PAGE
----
Safe, Easy Tips to Keep Squirrels Out of Bird Feeders

Feeding birds in your backyard can be an enjoyable hobby. Watching colorful songbirds visit your feeders gives you a close-up view of nature’s beauty. However, you may find unwanted squirrels raiding your bird feeders and gobbling up all the seed before your feathered friends get a chance. Keep reading to learn some safe and easy tips to deter pesky squirrels and protect your bird feeders.

Use Feeders Designed to Deter Squirrels

The best defense is a good offense when trying to outsmart squirrels. Look for bird feeders specifically designed to prevent squirrel access. Here are some feeder options that can help:

  • Weight-sensitive perches: These feeders have perches that close access to the seed when a heavy squirrel steps on them. The perches remain open for lighter birds.
  • Caged or tube feeders: Squirrels can’t climb inside tube feeders or feeders with wire mesh cages surrounding them. Look for feeding ports sized for small birds.
  • Dome or covered feeders: A plastic or metal dome over the seed reservoir limits access for squirrels. Birds can easily feed through side ports.
  • Single feeding port: Feeders with one small feeding port are harder for squirrels to access. Meanwhile, agile birds have no problem.

Investing in squirrel-resistant feeders right from the start will avoid many headaches. Be sure to also clean and disinfect feeders regularly to prevent disease transmission.

Use DIY Baffles to Block Climbing Squirrels

Crafty squirrels are amazingly agile and can climb just about anything. Stop them in their tracks with simple homemade baffles placed above or below feeders. Try these ideas:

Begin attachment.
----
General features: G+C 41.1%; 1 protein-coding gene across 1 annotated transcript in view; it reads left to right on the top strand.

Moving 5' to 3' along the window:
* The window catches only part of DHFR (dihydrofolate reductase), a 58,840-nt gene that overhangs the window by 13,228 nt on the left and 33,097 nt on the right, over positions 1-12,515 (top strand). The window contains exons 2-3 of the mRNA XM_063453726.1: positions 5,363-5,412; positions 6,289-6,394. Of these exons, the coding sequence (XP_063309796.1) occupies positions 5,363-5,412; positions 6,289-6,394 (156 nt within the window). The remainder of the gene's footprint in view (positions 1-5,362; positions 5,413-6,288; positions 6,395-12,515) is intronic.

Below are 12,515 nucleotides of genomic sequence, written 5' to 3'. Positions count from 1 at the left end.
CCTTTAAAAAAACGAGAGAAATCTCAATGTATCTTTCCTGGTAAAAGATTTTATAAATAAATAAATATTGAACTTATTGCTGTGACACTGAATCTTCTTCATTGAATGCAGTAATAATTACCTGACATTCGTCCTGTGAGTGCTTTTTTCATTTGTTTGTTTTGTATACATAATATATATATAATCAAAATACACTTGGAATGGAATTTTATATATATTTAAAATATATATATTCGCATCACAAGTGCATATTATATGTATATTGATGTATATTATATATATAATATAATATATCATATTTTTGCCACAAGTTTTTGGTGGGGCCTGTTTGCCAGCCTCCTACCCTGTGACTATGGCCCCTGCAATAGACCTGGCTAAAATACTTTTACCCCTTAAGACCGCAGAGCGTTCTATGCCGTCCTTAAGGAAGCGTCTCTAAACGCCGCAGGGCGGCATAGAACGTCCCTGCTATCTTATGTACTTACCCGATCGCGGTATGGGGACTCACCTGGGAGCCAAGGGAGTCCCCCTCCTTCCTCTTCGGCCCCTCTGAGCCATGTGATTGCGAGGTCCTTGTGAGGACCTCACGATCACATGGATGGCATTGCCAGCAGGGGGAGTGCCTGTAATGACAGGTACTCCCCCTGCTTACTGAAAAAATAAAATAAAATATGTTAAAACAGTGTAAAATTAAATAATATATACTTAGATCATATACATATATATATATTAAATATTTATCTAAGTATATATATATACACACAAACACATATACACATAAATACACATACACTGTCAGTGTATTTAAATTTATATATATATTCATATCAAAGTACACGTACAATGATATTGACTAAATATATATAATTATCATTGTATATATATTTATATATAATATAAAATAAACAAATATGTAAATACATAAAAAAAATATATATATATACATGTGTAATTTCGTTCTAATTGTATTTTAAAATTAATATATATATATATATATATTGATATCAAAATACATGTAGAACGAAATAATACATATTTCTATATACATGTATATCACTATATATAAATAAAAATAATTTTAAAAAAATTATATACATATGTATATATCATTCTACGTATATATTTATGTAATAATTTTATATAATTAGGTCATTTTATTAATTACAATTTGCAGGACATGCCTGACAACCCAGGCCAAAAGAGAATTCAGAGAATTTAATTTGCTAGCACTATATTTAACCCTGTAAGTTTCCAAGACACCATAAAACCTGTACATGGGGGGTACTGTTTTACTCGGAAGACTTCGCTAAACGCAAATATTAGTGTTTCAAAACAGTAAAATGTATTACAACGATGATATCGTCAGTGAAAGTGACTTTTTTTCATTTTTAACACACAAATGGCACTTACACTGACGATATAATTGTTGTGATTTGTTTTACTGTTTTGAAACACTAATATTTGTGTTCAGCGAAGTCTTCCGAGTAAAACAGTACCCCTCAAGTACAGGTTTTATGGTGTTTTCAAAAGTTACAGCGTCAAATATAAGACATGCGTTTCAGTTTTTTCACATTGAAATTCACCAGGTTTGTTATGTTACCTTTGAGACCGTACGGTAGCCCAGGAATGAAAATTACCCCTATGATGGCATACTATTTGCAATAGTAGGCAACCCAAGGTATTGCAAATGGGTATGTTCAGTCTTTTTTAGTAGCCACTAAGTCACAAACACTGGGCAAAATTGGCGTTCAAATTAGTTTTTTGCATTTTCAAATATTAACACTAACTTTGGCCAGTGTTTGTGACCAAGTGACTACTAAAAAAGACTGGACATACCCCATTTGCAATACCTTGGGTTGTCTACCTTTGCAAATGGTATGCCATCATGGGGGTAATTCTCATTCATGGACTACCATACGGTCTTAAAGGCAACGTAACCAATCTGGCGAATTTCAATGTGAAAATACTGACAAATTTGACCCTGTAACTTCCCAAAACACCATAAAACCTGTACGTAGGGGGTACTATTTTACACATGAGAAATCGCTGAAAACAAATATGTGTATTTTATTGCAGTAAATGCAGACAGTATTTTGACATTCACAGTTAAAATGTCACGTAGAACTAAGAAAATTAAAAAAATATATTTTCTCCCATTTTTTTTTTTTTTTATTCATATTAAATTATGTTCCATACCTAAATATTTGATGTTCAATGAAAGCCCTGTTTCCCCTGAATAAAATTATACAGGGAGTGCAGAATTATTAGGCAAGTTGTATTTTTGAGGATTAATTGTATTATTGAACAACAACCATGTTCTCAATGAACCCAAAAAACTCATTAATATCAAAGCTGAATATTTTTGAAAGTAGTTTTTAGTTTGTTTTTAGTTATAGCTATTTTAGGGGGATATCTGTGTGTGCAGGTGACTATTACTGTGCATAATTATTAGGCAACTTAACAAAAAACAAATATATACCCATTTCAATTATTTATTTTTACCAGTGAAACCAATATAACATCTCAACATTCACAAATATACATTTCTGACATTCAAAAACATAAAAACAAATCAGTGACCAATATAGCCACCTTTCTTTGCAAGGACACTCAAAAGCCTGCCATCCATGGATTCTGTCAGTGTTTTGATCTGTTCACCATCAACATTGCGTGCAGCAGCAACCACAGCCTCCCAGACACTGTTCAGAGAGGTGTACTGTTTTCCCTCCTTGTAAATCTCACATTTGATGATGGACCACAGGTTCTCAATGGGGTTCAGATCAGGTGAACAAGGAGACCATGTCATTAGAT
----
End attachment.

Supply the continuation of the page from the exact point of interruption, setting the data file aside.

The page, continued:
• Cut the bottom off a plastic soda or water bottle, and place it upside down over a pole-mounted feeder. The slippery plastic surface foils climbing squirrels.
  • Loop a 3-4 foot section of PVC pipe around a pole below the feeder. The smooth surface blocks squirrels from shimmying up.
  • Mount feeders on a long metal pole or arm away from trees, fences and other launching points. Squirrels have trouble jumping the extended distance.

With a little creativity, you can fashion simple shields or barriers from cheap materials to keep squirrels at bay. Just be sure not to obstruct birds’ access when designing your DIY baffle.

Employ Natural Squirrel Repellents

Skip the chemicals and try some natural options to make your yard less appealing to squirrels seeking bird seed. Some easy deterrents include:

  • Sprinkle chili powder, cayenne pepper or black pepper around your feeder pole and on nearby fences or walls. Squirrels dislike the smell and spicy sensation.
  • Spray feeder areas with vinegar or lemon juice concentrates. The strong scents are offensive to squirrel senses.
  • Plant marigolds, daffodils or other pungent flowers around your feeders. Squirrels tend to avoid areas with these strong fragrances.
  • Rub feeder poles with bar soap or orange, lemon or grapefruit peels. The residual smells repel squirrels.

Reapply natural repellents frequently, such as after rain. Over time, squirrels may become accustomed to certain scents. Rotate repellents to keep them guessing!

Provide Alternative Food Sources Away from Feeders

Rather than battling endlessly with squirrels over your bird feeders, you can also distract and divert them with other food sources placed away from your feeders. Some options to try:

  • Set up a squirrel feeder on the opposite side of your yard with inexpensive corn, peanuts or mixed seeds. Refill it regularly to satisfy their hunger.
  • Toss whole unshelled peanuts or corn cobs onto the ground far from your bird feeding area. The natural foods will keep squirrels occupied.
  • Hang ears of corn, small squash, or pine cones smeared with peanut butter from trees to give squirrels another enticing place to feed.

Satisfying squirrel appetites elsewhere in your yard reduces their motivation to pilfer from your bird buffet. Just be sure feeding areas are spaced far apart.

Employ Scare Tactics for Stubborn Squirrels

For particularly stubborn squirrels not deterred by other methods, sometimes scare tactics are in order. Here are some intimidating ideas to try:

  • Set up a motion-activated sprinkler near your feeder. When squirrels come close, they are sprayed with a startling burst of water.
  • Place a model owl, hawk or snake nearby to frighten squirrels with the threat of predators. Change locations regularly so squirrels don’t catch on.